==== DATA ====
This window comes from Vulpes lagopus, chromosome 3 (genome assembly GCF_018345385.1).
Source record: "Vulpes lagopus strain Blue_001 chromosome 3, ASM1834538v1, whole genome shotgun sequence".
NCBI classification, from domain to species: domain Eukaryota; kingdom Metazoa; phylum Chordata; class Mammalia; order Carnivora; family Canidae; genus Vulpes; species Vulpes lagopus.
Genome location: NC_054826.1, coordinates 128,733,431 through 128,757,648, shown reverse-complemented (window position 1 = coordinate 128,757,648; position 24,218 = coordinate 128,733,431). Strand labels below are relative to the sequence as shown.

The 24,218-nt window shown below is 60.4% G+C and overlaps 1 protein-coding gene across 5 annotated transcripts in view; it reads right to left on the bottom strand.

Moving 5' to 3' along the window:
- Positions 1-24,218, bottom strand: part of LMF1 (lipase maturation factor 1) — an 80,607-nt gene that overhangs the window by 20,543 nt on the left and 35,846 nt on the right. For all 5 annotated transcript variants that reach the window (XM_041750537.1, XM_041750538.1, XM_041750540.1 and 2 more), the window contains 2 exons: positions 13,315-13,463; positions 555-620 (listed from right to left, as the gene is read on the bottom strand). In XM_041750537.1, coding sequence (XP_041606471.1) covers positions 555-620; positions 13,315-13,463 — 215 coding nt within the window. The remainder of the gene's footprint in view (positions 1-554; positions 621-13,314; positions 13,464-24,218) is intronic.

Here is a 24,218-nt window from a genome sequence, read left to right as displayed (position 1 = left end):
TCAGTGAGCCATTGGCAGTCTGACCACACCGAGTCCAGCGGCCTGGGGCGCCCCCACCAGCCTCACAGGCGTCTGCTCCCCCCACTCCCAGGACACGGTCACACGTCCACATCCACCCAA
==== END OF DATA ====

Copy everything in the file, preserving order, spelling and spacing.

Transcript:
This window comes from Vulpes lagopus, chromosome 3 (genome assembly GCF_018345385.1).
Source record: "Vulpes lagopus strain Blue_001 chromosome 3, ASM1834538v1, whole genome shotgun sequence".
NCBI classification, from domain to species: domain Eukaryota; kingdom Metazoa; phylum Chordata; class Mammalia; order Carnivora; family Canidae; genus Vulpes; species Vulpes lagopus.
Genome location: NC_054826.1, coordinates 128,733,431 through 128,757,648, shown reverse-complemented (window position 1 = coordinate 128,757,648; position 24,218 = coordinate 128,733,431). Strand labels below are relative to the sequence as shown.

The 24,218-nt window shown below is 60.4% G+C and overlaps 1 protein-coding gene across 5 annotated transcripts in view; it reads right to left on the bottom strand.

Moving 5' to 3' along the window:
- Positions 1-24,218, bottom strand: part of LMF1 (lipase maturation factor 1) — an 80,607-nt gene that overhangs the window by 20,543 nt on the left and 35,846 nt on the right. For all 5 annotated transcript variants that reach the window (XM_041750537.1, XM_041750538.1, XM_041750540.1 and 2 more), the window contains 2 exons: positions 13,315-13,463; positions 555-620 (listed from right to left, as the gene is read on the bottom strand). In XM_041750537.1, coding sequence (XP_041606471.1) covers positions 555-620; positions 13,315-13,463 — 215 coding nt within the window. The remainder of the gene's footprint in view (positions 1-554; positions 621-13,314; positions 13,464-24,218) is intronic.

Here is a 24,218-nt window from a genome sequence, read left to right as displayed (position 1 = left end):
TCAGTGAGCCATTGGCAGTCTGACCACACCGAGTCCAGCGGCCTGGGGCGCCCCCACCAGCCTCACAGGCGTCTGCTCCCCCCACTCCCAGGACACGGTCACACGTCCACATCCACCCAA